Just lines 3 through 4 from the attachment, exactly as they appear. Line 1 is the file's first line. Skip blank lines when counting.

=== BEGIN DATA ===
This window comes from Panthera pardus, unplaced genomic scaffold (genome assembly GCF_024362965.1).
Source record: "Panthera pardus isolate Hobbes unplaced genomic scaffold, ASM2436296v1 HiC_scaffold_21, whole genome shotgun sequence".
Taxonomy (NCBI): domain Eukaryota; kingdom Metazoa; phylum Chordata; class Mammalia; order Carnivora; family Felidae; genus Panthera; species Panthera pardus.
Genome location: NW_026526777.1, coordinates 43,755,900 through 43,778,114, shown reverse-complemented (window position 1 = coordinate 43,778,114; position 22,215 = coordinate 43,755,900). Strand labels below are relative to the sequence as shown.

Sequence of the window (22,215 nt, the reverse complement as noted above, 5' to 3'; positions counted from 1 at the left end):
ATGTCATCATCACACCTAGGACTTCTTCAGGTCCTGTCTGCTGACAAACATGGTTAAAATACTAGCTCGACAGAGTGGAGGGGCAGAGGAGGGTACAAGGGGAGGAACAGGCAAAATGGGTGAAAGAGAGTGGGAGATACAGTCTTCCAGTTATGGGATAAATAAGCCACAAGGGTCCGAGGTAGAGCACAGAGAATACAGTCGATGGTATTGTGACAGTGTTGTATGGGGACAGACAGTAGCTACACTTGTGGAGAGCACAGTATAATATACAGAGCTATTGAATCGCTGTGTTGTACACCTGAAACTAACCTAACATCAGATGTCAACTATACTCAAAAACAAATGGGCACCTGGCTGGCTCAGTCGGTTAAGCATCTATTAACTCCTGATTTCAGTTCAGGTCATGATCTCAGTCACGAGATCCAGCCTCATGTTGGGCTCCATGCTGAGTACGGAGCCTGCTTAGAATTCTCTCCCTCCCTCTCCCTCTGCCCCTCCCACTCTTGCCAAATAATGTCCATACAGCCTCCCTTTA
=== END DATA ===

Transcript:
Taxonomy (NCBI): domain Eukaryota; kingdom Metazoa; phylum Chordata; class Mammalia; order Carnivora; family Felidae; genus Panthera; species Panthera pardus.
Genome location: NW_026526777.1, coordinates 43,755,900 through 43,778,114, shown reverse-complemented (window position 1 = coordinate 43,778,114; position 22,215 = coordinate 43,755,900). Strand labels below are relative to the sequence as shown.